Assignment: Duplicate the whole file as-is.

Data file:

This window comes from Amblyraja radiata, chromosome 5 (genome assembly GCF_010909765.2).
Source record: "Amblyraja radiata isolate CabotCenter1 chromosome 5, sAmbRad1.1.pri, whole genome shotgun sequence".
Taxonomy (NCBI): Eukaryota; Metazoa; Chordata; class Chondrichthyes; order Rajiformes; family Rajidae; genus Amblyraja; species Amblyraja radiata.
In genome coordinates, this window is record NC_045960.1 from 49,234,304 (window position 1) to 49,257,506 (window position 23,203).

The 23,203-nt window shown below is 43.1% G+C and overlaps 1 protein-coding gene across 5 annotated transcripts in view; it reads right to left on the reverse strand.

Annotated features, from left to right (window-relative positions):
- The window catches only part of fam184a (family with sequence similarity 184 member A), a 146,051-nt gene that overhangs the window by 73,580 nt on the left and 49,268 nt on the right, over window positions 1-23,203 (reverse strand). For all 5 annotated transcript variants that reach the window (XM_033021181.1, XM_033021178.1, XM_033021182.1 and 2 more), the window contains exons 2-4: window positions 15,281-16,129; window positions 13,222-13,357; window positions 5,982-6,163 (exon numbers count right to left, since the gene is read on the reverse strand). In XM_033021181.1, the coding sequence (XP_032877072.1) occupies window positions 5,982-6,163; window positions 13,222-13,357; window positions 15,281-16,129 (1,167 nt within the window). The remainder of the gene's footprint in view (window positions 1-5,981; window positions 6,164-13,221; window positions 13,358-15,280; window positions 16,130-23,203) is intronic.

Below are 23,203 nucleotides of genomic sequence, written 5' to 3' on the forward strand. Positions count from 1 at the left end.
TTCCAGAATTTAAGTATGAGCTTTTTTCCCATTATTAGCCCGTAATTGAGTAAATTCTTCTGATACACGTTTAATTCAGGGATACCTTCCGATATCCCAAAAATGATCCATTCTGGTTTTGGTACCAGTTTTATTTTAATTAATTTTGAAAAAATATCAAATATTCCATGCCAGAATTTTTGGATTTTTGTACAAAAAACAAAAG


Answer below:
This window comes from Amblyraja radiata, chromosome 5 (genome assembly GCF_010909765.2).
Source record: "Amblyraja radiata isolate CabotCenter1 chromosome 5, sAmbRad1.1.pri, whole genome shotgun sequence".
Taxonomy (NCBI): Eukaryota; Metazoa; Chordata; class Chondrichthyes; order Rajiformes; family Rajidae; genus Amblyraja; species Amblyraja radiata.
In genome coordinates, this window is record NC_045960.1 from 49,234,304 (window position 1) to 49,257,506 (window position 23,203).

The 23,203-nt window shown below is 43.1% G+C and overlaps 1 protein-coding gene across 5 annotated transcripts in view; it reads right to left on the reverse strand.

Annotated features, from left to right (window-relative positions):
- The window catches only part of fam184a (family with sequence similarity 184 member A), a 146,051-nt gene that overhangs the window by 73,580 nt on the left and 49,268 nt on the right, over window positions 1-23,203 (reverse strand). For all 5 annotated transcript variants that reach the window (XM_033021181.1, XM_033021178.1, XM_033021182.1 and 2 more), the window contains exons 2-4: window positions 15,281-16,129; window positions 13,222-13,357; window positions 5,982-6,163 (exon numbers count right to left, since the gene is read on the reverse strand). In XM_033021181.1, the coding sequence (XP_032877072.1) occupies window positions 5,982-6,163; window positions 13,222-13,357; window positions 15,281-16,129 (1,167 nt within the window). The remainder of the gene's footprint in view (window positions 1-5,981; window positions 6,164-13,221; window positions 13,358-15,280; window positions 16,130-23,203) is intronic.

Below are 23,203 nucleotides of genomic sequence, written 5' to 3' on the forward strand. Positions count from 1 at the left end.
TTCCAGAATTTAAGTATGAGCTTTTTTCCCATTATTAGCCCGTAATTGAGTAAATTCTTCTGATACACGTTTAATTCAGGGATACCTTCCGATATCCCAAAAATGATCCATTCTGGTTTTGGTACCAGTTTTATTTTAATTAATTTTGAAAAAATATCAAATATTCCATGCCAGAATTTTTGGATTTTTGTACAAAAAACAAAAG